Chilean architecture studio Elemental has announced it is ending internships after getting caught up in an escalating row about the practice of unpaid labour in architecture.
Elemental, headed by Pritzker Prize winner Alejandro Aravena, wrote to Dezeen today to announce the decision, saying that “given the current state of the debate … we have decided to close our internship positions.”
Elemental “could not afford to pay” its interns
In its email the studio, which has built a reputation for socially aware design and innovative affordable-housing solutions, set out its reasons for hiring unpaid interns in the past.
“Knowing that we could not afford to pay the interns, we suggested candidates to apply to scholarships in their country of origin, and many students came with grants for such professional training purposes,” it wrote.
“Following these conditions we have had more than 150 interns, with an average ranging from three to five at a time.”
The studio complained that Dezeen had failed to contact the studio when reporting claims of unpaid internships at the firm in a recent news story. In fact, Dezeen submitted questions via the architects’ contact page last week.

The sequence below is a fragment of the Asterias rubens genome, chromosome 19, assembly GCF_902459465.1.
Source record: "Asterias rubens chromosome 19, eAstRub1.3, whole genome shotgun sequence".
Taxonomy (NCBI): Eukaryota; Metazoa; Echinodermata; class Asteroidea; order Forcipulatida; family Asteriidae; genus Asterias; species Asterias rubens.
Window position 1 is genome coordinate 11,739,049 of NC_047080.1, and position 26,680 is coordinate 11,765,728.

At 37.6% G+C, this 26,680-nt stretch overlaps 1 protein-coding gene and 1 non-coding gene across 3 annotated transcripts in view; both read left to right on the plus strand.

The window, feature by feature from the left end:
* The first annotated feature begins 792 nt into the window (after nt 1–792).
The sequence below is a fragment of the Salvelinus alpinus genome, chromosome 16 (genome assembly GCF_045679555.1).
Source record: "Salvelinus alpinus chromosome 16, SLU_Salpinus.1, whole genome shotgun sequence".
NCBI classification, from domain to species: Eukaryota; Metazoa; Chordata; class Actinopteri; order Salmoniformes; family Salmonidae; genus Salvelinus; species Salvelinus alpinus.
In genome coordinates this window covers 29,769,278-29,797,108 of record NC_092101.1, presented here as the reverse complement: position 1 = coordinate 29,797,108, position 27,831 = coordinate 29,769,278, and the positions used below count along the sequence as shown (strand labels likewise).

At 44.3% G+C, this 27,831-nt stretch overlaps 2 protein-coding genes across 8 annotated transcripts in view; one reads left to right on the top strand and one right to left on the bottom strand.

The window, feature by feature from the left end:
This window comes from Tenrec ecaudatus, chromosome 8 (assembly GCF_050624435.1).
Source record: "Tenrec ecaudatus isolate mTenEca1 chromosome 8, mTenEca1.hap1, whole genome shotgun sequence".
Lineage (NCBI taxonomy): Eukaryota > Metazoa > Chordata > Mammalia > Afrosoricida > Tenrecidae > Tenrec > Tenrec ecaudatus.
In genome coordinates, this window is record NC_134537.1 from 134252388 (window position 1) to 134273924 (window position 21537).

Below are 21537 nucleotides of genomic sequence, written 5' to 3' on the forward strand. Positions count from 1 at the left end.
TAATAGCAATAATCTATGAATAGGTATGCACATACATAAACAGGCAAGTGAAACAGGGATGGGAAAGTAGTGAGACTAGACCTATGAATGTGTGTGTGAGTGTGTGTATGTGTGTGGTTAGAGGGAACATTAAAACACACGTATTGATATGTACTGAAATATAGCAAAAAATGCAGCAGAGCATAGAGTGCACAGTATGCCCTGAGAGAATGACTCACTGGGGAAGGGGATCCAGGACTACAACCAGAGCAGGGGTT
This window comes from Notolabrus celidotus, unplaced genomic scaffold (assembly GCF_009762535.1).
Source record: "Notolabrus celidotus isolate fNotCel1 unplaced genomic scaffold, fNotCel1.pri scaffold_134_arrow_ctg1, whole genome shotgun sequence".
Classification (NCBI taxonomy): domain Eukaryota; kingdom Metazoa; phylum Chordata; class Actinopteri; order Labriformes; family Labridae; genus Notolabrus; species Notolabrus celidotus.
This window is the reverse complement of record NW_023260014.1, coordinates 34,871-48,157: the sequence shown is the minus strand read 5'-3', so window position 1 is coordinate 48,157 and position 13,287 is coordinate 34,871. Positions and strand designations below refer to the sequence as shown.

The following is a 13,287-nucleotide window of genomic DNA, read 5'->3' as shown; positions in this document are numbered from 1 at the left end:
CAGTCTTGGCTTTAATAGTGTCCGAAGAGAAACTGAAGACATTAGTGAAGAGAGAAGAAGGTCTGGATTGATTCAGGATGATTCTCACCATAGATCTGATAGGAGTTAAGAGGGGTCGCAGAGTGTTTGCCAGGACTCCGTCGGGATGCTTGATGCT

Campaign against unpaid labour in architecture gathers pace
In its email to Dezeen, Elemental defended its internships, saying it felt they provided “a fair exchange [of] time for experience” and that interns could gain experience of designing social housing that they couldn’t get at university.
Following a survey of past interns in 2015 the studio said it had made improvements, such as providing medical insurance and improvements to the shared workspace.
However the studio said it was ending internships in order to protect its professional reputation.
Elemental focuses on socially responsible design
Based in Santiago, Elemental is renowned for its socially driven architecture. Projects include the Qunita Monroy affordable housing project, which provides residents with a shell they can later add to themselves.